The current popularity of superheroes is due in no small part to the genre-redefining work that artist Jack Kirby and writer Stan Lee did at Marvel Comics in the 1960s. This year, as part of the annual InkTober drawing challenge, cartoonist Adam Koford paid tribute by rewriting and redrawing the entirety of Thor #163, a classic comic from April 1969, from cover to cover, including the ads. Why that one in particular? “I chose this issue,” Koford writes on his Imgur account, “because I love Jack Kirby, and it’s the only original run issue of his I have.” The cartoonist has given this vintage book a thorough makeover, retaining the original title (“Where Dwell The Demons”) and Kirby’s panel compositions but completely changing the dialogue and rendering the characters in his own style. Essentially, Koford has remade Thor #163 as a knockabout comedy, with the Asgardian hero depicted as an oblivious knucklehead whose solution to every problem is to throw a hammer at it.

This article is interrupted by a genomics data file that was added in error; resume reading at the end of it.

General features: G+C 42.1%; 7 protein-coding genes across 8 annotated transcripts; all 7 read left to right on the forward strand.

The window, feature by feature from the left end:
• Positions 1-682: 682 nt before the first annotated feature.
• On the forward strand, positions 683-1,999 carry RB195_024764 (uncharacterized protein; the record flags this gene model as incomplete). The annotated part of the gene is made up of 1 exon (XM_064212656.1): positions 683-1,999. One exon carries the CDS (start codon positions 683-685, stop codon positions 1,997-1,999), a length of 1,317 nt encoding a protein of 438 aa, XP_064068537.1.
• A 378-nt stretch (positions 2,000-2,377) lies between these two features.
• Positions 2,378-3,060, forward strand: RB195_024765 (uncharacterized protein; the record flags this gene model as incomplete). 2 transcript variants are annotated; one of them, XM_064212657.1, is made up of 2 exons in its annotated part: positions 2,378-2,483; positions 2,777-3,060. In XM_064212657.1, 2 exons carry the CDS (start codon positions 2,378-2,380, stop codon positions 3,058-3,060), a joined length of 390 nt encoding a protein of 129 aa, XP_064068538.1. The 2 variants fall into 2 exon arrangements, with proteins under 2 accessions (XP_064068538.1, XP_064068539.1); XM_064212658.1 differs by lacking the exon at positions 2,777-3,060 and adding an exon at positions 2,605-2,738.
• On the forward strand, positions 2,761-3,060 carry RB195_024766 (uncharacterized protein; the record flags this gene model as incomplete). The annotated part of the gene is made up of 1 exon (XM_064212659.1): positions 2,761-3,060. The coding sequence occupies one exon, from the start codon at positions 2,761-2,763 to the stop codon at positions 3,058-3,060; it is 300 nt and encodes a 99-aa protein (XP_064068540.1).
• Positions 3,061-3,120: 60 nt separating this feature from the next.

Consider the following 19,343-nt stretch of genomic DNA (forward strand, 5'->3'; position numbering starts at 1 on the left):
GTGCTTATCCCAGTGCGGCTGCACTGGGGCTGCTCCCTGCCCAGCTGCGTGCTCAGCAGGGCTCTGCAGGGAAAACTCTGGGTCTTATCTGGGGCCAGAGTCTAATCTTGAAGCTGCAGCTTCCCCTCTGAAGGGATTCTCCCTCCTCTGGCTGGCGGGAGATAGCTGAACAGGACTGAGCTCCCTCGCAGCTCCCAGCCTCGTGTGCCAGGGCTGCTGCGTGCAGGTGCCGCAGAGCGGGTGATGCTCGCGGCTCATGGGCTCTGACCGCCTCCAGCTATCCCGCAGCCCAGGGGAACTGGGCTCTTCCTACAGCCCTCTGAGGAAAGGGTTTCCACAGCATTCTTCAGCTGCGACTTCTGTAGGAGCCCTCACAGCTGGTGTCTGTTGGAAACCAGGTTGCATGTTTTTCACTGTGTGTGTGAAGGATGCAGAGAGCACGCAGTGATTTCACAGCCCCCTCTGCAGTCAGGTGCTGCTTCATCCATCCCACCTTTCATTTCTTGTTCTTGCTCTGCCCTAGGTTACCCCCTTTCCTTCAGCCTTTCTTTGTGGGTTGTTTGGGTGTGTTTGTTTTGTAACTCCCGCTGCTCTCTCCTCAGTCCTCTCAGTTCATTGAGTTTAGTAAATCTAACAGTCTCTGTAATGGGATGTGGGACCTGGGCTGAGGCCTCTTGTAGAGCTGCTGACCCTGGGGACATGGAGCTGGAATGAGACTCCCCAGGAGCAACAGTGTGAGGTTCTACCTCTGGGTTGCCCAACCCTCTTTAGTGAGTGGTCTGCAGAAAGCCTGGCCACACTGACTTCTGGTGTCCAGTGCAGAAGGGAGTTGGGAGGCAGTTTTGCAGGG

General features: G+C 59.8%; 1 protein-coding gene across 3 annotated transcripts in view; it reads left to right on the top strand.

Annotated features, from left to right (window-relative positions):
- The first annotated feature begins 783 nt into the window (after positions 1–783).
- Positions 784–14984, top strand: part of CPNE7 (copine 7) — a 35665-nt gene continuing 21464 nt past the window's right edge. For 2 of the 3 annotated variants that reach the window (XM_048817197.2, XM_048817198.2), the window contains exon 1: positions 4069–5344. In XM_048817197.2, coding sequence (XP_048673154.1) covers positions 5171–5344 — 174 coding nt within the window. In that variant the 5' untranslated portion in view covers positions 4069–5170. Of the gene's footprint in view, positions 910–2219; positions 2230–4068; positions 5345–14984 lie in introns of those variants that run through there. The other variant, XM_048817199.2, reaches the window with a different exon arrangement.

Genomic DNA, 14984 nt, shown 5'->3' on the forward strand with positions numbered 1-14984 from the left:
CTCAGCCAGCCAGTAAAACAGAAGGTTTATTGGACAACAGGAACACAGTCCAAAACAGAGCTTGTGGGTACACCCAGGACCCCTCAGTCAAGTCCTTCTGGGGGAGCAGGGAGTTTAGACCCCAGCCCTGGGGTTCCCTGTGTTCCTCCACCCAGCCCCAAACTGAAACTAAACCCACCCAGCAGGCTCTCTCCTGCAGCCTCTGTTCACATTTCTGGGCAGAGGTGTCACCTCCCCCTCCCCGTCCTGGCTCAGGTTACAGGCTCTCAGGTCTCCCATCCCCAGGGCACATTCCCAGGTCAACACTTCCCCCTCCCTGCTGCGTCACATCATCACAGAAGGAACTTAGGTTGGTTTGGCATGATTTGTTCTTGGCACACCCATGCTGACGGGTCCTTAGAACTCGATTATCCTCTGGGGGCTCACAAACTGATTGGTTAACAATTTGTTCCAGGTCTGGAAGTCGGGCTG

Koford has posted scans of his work to Flickr, Imgur, Instagram, and Tumblr. Here’s a side-by-side comparison of the original 1969 comic and Koford’s tribute/parody. The satirical tone throughout this project could be described as a mixture of Woody Allen’s 1966 redub What’s Up, Tiger Lily? and Fox’s current Son Of Zorn.
Koford’s redesigned ads may be the best part. Comic books from this era are notorious for having contained some of the most enticing but misleading promotions in history. Companies could pretty much get away with outright deception in their advertisements back then, with nary a hint of a disclaimer in the fine print. Koford has a lot of fun with this aspect of comic book history.
[via Laughing Squid]